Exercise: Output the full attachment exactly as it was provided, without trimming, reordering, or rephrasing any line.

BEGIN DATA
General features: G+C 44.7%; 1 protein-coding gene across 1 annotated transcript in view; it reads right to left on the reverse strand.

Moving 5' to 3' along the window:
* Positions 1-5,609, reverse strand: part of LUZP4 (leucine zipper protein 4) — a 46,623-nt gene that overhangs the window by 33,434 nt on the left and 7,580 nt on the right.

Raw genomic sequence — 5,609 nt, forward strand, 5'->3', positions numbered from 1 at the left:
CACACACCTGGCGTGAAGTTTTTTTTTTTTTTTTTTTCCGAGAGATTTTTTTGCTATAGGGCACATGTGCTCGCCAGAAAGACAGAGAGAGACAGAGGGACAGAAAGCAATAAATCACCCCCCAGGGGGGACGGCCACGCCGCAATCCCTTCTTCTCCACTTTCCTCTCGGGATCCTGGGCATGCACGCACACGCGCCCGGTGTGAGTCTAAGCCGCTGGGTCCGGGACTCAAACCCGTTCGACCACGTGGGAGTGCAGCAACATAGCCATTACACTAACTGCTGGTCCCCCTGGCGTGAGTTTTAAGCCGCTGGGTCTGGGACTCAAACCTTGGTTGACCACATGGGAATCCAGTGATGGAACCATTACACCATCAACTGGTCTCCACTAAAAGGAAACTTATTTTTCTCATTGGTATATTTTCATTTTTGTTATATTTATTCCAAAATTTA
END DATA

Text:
General features: G+C 44.7%; 1 protein-coding gene across 1 annotated transcript in view; it reads right to left on the reverse strand.

Moving 5' to 3' along the window:
* Positions 1-5,609, reverse strand: part of LUZP4 (leucine zipper protein 4) — a 46,623-nt gene that overhangs the window by 33,434 nt on the left and 7,580 nt on the right.

Raw genomic sequence — 5,609 nt, forward strand, 5'->3', positions numbered from 1 at the left:
CACACACCTGGCGTGAAGTTTTTTTTTTTTTTTTTTTCCGAGAGATTTTTTTGCTATAGGGCACATGTGCTCGCCAGAAAGACAGAGAGAGACAGAGGGACAGAAAGCAATAAATCACCCCCCAGGGGGGACGGCCACGCCGCAATCCCTTCTTCTCCACTTTCCTCTCGGGATCCTGGGCATGCACGCACACGCGCCCGGTGTGAGTCTAAGCCGCTGGGTCCGGGACTCAAACCCGTTCGACCACGTGGGAGTGCAGCAACATAGCCATTACACTAACTGCTGGTCCCCCTGGCGTGAGTTTTAAGCCGCTGGGTCTGGGACTCAAACCTTGGTTGACCACATGGGAATCCAGTGATGGAACCATTACACCATCAACTGGTCTCCACTAAAAGGAAACTTATTTTTCTCATTGGTATATTTTCATTTTTGTTATATTTATTCCAAAATTTA